The sight of Japanese speed skaters Nana Takagi and her younger sister Miho taking a winning lap together on the rink has become quite a common sight at international team pursuit competitions.
The sisters, aged 25 and 23, respectively, formed the main pillar of the Japanese women's team, which not only won all three of its races at the 2017 World Cup in November and December, but also set world records there.
At the Pyeongchang Olympics, the Japanese women's team finished second in the team pursuit qualifying race, and is gearing up for the semifinals and finals on Feb. 21. The team is inarguably the primary gold medal hopeful, ahead of the Dutch team that conquered at the 2014 Sochi Winter Olympics.
Nana has always been called "the elder sister of Miho (Takagi)." Miho rose to stardom when she produced outstanding results in an Olympic trial and took part in the 2010 Vancouver Winter Games, at age 15. Nana recalls that it was annoying to see her younger sister being in the spotlight as a "super junior high schooler," as she was called back then.
Although Miho started skating after Nana and their brother Daisuke, now 27, the youngest sibling has achieved a milestone far ahead of them. For Nana, Miho's infinite growth has been motivation for her to better herself in the sport.
"I don't want to accept myself being overtaken by my sister," she tells herself.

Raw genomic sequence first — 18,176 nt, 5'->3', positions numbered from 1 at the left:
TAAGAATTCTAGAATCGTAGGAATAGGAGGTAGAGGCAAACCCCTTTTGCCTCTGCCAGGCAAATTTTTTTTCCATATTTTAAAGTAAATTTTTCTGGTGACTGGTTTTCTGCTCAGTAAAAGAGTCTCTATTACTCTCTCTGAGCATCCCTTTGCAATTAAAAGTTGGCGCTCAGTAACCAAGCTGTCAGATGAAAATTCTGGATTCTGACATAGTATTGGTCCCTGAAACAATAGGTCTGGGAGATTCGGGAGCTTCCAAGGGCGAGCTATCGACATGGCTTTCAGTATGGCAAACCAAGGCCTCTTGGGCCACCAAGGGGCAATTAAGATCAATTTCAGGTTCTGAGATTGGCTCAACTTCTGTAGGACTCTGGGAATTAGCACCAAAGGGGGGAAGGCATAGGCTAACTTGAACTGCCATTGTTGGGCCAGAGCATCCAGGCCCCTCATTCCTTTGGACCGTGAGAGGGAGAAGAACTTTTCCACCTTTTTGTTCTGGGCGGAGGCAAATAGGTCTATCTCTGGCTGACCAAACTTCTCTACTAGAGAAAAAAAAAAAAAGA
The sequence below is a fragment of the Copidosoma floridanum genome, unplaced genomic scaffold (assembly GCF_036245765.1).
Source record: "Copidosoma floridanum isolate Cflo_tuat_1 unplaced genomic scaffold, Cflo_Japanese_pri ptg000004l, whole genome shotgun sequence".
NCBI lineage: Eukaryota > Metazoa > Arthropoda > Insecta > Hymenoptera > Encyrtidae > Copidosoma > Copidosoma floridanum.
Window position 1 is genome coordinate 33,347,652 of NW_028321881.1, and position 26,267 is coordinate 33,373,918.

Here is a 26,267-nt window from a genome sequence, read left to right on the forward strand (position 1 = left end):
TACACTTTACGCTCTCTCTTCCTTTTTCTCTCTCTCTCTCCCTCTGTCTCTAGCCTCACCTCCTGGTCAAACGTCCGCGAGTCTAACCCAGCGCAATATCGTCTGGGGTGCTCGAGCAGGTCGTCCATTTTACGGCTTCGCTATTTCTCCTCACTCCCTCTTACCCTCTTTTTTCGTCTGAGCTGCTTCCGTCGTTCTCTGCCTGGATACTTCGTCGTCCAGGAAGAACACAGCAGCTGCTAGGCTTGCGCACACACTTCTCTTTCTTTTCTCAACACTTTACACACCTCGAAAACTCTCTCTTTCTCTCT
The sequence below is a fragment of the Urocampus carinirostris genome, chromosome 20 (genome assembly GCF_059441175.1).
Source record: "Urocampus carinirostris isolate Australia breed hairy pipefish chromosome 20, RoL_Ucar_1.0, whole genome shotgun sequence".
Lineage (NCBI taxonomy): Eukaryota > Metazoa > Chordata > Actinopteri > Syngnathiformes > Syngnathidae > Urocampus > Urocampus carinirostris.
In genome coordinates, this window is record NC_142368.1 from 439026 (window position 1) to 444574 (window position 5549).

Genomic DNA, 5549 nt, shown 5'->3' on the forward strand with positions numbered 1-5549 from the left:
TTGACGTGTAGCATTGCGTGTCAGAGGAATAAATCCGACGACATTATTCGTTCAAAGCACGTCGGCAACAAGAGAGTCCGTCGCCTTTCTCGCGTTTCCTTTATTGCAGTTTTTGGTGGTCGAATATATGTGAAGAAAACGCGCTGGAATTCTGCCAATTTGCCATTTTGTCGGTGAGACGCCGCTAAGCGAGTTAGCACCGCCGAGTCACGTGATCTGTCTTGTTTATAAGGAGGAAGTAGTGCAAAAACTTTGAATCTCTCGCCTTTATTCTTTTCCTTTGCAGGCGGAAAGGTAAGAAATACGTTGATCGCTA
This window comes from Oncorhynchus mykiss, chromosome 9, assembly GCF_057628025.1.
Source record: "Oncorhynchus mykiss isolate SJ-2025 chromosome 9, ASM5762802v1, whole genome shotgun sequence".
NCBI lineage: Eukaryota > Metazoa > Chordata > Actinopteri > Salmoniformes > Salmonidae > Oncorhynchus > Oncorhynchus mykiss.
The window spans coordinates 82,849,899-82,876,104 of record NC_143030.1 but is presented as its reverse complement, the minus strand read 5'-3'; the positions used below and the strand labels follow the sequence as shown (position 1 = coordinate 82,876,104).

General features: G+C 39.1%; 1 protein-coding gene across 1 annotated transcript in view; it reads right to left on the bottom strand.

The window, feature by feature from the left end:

A changing experience for Nana was seeing Miho being completely defeated by top skaters at the 2010 Vancouver Games, ending up in 35th place in the 1,000-meter race and 23rd in the 1,500 meters. Nana, then a second-year high school girl, learned that there were far better skaters out there in the world.
Nana subsequently set her sights on the 2014 Sochi Olympics. She joined a corporate team upon graduating from high school, thinking that concentrating on skating would be the shortcut to her dream of rising to the top of the sport. At the same time, Miho, then a university student, was cynical about Nana, who had proclaimed that she would become an Olympian.
At the Olympic trials for the Sochi Games in December 2013, the sisters didn't fare well in the individual events. However, Nana managed to slip into the national team thanks to the trial's focus on team pursuit, while Miho failed to gain a berth.
"I didn't have enough understanding of the importance of screenings for the team pursuit," Miho recalls. "I realized that difference in our eagerness would surface in our actions," she said, comparing Nana's passion with hers.
At Pyeongchang, the Japanese women's team has managed to curb time losses by slashing the number of exchanges of the lead skater during the race from the normal four times to three over six laps. Miho, who already has the bronze medal in the 1,000-meter individual race and the silver in the 1,500 meters under her belt this Olympics, will lead the team for 3 1/2 laps.
Despite the heavy burden of leading the team for such a long time, Miho is determined to hand the front position to Nana while maintaining a high speed. Nana is also considerate of her little sister, saying, "If I can keep up my lap time, it will spare my sister from pushing herself too much."
Their mutual understanding and thoughtfulness about each other may bring them another winning lap at the race on Feb. 21.